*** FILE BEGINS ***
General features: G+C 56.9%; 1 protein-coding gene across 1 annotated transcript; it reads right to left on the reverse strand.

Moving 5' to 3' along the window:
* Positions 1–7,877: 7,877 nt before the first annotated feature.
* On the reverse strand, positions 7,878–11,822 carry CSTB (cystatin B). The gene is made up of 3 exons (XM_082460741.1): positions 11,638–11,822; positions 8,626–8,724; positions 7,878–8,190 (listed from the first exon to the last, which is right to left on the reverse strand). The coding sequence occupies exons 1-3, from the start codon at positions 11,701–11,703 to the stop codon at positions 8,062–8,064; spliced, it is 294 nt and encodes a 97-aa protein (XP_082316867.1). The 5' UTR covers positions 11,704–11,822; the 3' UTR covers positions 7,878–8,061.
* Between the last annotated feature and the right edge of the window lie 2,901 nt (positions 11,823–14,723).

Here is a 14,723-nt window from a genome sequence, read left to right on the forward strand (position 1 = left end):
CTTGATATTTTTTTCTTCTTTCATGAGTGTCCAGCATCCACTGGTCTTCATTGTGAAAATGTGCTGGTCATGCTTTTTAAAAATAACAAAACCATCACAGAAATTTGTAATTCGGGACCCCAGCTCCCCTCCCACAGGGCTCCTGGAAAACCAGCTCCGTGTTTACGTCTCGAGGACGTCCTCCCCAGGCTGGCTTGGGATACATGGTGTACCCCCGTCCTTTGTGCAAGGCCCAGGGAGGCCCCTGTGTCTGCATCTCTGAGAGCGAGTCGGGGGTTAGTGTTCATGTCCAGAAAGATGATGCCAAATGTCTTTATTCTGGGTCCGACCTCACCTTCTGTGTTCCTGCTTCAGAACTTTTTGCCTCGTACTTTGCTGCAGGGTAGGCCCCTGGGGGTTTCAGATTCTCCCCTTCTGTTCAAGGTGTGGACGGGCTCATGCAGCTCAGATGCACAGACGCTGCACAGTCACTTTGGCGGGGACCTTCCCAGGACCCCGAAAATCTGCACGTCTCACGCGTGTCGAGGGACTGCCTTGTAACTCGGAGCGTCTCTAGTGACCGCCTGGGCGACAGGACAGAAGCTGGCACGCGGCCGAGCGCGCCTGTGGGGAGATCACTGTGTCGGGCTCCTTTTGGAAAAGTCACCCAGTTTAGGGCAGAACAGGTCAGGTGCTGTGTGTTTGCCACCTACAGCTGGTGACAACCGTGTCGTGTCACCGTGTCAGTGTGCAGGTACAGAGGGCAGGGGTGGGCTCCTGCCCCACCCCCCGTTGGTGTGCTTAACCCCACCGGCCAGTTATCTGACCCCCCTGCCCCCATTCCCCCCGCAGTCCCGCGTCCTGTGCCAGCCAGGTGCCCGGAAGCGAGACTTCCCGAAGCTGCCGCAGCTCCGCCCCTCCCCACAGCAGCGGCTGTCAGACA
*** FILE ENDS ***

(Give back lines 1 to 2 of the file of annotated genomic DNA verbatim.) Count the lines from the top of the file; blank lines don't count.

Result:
General features: G+C 56.9%; 1 protein-coding gene across 1 annotated transcript; it reads right to left on the reverse strand.

Moving 5' to 3' along the window: